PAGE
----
Adversity Doesn't Build Character, It Exposes it....
The essay below was written as a requirement for an application to the University of Denver’s Psy.d program:
Most people retain a lawyer when they are arrested for drug trafficking. I became one.
Many people seek the help of psychologists when they experience or struggle with psychological issues. I…
Bernard Paris said of Karen Horney: “If her suffering had been less intense, her insights would have been less profound”. Although I embrace adversity as a source of growth rather than a cause of suffering, I think the essence of Paris’ statement has relevance to my life journey.
In 2010, I suffered two Traumatic Brain Injuries. The arc of these experiences included everything from physical disability immediately after, to difficulty speaking where it seemed like the “clutch” was missing that would allow my mouth to engage and express my thoughts, to problems with memory where I literally went from being someone who had barely taken notes during law school to having to constantly say “I can’t/don’t remember”, to struggling with interacting with other people, to dealing with a diminished capacity/intelligence and all the accompanying confidence issues, to the eventual deterioration of my marriage, break up of my family, and all the difficulties involved with making those adjustments. Specifically, having to deal with the fear of being marginalized as a parent, which dredged up all kinds of feelings from my own (essentially) fatherless childhood that had apparently been dormant for decades. The cumulative effect of all of the above eventually caused me to question my own mental health.
Due to my life experiences I’ve found myself living, or have identified with, many opposing identities or roles. I was an overweight child, a condition I can trace back to being repeatedly raped as a 5 year-old boy. The effects of these and other early childhood experiences, when properly dealt with and mitigated, allowed me to have a number of completely polar experiences. As a result, I’ve been the fat kid on the end of the bench, and I’ve been the relative star captain of the football team; I’ve been a social afterthought, and I’ve been the guy girls wanted to be with and guys wanted to be; I’ve been everyone’s “all American”, and, because of some questionable choices in my early twenties, I’ve been a dirtbag drug dealer facing up to ten years in prison; I’ve been a college flunk out, and I’ve been the guy who’s pulled a 4.0 (semester) and made Law Review on the way to becoming an attorney; I’ve been the extremely motivated, highly competitive, hard-ass alpha male…and I’ve been a pastry-making stay at home dad who supported his wife and helped her to become a star; I’ve been the smartest guy in the room, and I’ve experienced head trauma that created a condition where I had substantially diminished capacity/ability; I’ve been a publicly engaging guy, and I’ve been the guy who couldn’t finish running errands because I couldn’t deal with having to interact with the cashier (TBI); and I’ve been someone whose hallmark was my rock solid mental toughness, but who, because of injury and circumstance, suddenly found himself questioning whether he’s standing on the wrong side of the mental illness line.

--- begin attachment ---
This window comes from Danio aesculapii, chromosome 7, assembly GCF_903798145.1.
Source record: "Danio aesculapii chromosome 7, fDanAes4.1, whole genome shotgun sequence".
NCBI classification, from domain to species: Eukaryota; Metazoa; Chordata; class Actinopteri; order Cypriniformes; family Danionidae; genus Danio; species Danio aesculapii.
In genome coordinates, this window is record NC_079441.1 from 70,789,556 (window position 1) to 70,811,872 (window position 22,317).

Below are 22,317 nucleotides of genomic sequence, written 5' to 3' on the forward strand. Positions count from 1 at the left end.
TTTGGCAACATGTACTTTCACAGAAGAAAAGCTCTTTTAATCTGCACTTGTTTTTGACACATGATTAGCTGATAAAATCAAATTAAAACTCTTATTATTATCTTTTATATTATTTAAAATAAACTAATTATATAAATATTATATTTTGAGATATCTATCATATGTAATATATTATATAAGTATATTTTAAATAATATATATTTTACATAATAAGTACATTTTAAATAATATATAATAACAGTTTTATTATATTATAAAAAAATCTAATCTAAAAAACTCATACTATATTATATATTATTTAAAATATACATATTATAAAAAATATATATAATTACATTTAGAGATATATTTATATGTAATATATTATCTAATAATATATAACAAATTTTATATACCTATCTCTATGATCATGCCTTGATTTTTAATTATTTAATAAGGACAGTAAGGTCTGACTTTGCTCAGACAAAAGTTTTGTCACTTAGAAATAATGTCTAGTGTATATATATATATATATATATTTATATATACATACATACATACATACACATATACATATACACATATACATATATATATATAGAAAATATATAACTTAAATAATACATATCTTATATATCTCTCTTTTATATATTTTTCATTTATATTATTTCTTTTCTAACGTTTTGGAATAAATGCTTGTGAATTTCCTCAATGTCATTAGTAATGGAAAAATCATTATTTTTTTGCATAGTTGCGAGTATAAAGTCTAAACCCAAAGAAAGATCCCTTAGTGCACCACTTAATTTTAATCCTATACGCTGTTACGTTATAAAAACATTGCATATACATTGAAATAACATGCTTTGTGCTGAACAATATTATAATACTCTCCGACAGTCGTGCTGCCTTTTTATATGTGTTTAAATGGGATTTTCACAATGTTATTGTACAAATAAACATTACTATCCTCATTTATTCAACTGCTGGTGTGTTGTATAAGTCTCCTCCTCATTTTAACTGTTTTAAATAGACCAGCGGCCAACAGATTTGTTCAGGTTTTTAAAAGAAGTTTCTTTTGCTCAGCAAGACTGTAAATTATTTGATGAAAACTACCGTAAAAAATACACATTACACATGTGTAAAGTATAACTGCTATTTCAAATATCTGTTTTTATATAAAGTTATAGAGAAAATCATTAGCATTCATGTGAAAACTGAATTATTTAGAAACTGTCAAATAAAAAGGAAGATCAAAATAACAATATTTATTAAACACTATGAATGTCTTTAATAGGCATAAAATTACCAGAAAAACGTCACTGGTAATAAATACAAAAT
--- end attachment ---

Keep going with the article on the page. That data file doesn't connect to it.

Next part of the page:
With divorce comes transition. And as I was regrouping, and struggling with the thought processes that accompany divorce (that I invested twelve years of my life into a future that no longer existed), I started to come to the conclusion that if I was going to be in a period of transition, then I should take the opportunity to completely transform (I analogize it to a molting process where you shed unhealthy people/situations/mindsets). There’s a saying in politics: “Never let a crisis go to waste”. There’s some relevance to that mindset in the post-divorce transition.
So when I started to consider my next move, I thought about my recent experiences, and where my passions lie. I’ve always been fascinated by people, what makes them who and what they are, and love solving the human puzzle. I’ve always been someone who intuitively “gets” people, and their stories and their adversity, in ways that few people do. Throughout my life people have gravitated towards me for my insights, perspective, and advice…and because I could relate to them and their experiences. I attribute this to some relatively unique abilities that have been shaped by quite a bit of my own adversity, as well as the wide-ranging experiences mentioned above. Specifically, I want to incorporate my own experiences into a practice that focuses on working with others who struggle with similar experiences.